Eliot, Woolf and Vivien

T.S. Eliot, Virginia Woolf and the unfortunate Vivienne Eliot

“T. S. Eliot and Virginia Woolf were almost exact contemporaries, readers and critics of each others’ work, and friends for over twenty years. Their writings, though, are rarely paired.” So says the Amazon entry on Modernism, Memory, and Desire by Gabrielle Mcintire, which “proposes that some striking correspondences exist in Eliot and Woolf’s poetic, fictional, critical, and autobiographical texts, particularly in their recurring turn to the language of desire, sensuality, and the body to render memory’s processes.”

An article in the New Yorker from some years ago paints a different picture of Eliot: “he held all the English writers in contempt. It was a cool and disinterested contempt; it came from arrogance, not from pettiness or insecurity, and he gave just enough of a hint of it to make people nervous. The only contemporary writers he considered his peers were Pound and Lewis (though he knew their limitations extremely well). The only one he looked up to was Joyce.”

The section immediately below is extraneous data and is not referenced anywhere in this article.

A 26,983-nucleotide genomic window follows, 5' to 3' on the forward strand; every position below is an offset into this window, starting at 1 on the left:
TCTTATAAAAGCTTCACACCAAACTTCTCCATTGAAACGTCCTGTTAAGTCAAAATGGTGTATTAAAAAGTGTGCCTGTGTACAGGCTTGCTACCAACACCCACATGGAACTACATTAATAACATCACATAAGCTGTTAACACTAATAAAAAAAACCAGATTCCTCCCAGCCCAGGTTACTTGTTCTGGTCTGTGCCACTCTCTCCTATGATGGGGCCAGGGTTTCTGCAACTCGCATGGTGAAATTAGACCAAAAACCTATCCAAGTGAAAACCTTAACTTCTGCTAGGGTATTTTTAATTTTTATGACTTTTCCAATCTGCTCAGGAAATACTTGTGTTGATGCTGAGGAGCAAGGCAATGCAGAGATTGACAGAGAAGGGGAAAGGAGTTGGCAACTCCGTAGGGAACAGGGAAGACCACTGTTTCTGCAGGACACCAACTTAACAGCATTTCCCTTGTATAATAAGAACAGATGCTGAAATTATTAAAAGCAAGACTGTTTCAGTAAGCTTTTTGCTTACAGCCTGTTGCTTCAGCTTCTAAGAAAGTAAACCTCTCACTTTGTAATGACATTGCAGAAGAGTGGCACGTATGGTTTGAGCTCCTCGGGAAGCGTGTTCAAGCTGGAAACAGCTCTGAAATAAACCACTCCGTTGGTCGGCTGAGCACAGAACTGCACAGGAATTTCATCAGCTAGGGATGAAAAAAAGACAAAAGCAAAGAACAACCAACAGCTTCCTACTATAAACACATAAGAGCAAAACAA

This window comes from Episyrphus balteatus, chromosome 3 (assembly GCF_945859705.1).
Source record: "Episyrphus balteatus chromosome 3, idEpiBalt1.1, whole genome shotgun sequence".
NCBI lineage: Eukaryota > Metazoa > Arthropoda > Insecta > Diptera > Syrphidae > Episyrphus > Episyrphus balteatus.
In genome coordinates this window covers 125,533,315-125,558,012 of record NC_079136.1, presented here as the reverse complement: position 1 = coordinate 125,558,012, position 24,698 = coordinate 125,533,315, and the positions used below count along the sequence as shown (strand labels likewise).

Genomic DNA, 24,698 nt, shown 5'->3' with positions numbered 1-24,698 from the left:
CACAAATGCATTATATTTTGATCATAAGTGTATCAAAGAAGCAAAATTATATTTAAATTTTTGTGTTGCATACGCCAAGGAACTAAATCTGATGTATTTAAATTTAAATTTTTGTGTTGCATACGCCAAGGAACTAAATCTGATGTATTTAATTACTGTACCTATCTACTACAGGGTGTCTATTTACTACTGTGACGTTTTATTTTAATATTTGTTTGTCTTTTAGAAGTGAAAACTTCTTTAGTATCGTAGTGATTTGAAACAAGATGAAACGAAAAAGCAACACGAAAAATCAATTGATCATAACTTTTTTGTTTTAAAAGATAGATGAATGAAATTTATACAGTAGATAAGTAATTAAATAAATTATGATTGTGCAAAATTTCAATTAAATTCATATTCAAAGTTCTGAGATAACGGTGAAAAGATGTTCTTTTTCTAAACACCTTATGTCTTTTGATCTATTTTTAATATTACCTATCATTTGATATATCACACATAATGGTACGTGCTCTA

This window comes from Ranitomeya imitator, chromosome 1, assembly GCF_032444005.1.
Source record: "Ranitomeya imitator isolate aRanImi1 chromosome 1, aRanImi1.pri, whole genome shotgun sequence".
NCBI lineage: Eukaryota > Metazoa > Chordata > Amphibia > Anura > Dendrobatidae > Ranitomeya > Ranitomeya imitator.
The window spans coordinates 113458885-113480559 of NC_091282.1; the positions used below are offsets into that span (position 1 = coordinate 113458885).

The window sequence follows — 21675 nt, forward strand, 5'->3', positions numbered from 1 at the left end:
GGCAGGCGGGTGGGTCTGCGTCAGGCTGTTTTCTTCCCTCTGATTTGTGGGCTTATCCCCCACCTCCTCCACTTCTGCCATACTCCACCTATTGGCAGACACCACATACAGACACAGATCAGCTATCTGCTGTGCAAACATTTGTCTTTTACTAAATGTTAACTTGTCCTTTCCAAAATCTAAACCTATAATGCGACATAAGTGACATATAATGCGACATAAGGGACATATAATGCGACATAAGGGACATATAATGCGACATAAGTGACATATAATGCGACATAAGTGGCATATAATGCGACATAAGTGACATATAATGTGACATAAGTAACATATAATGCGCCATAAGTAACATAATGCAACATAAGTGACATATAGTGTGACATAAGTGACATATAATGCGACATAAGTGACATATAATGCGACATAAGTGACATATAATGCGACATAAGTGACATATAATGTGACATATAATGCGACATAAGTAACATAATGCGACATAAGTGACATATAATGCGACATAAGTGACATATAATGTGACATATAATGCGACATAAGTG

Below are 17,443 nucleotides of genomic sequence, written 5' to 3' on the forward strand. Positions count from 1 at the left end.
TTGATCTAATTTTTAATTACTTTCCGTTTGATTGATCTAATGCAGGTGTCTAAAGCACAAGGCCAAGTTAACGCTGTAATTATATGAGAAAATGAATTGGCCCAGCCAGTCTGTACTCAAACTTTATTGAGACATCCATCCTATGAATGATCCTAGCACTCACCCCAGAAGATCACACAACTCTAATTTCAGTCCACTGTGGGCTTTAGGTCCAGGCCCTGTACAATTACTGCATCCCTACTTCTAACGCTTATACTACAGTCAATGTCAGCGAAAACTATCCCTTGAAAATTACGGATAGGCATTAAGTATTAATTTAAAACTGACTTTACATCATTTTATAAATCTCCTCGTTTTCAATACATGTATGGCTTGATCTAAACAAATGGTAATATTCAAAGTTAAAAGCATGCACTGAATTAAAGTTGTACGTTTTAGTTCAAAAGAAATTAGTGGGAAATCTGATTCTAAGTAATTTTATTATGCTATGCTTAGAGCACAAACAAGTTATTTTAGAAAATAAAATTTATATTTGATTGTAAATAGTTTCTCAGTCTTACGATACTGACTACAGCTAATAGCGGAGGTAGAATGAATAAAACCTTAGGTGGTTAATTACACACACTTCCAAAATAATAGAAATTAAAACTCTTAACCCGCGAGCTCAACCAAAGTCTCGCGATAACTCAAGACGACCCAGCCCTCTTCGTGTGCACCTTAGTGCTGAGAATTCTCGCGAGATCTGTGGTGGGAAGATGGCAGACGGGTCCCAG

Virginia Woolf is only mentioned later in passing in the article, with a quote from her diary wishing “poor dear Tom had more spunk in him, less need to let drop by drop of his agonized perplexities fall ever so finely through pure cambric. One waits; one sympathizes, but it is dreary work.”

As for Eliot’s first wife, Vivienne, Virginia Woolf wrote in her diary: “Oh – Vivienne! Was there ever such a torture since life began! – to bear her on one’s shoulders, biting, wriggling, raving, scratching, unwholesome, powdered, insane, yet sane to the point of insanity, reading his letters, thrusting herself on us, coming in wavering trembling … This bag of ferrets is what Tom [Eliot] wears round his neck.”

Tim Miller, who blogs interesting excerpts of whatever he is reading, has more from Virginia Woolf’s diary: you can read it via First Person: Virginia Woolf Meets T. S. Eliot

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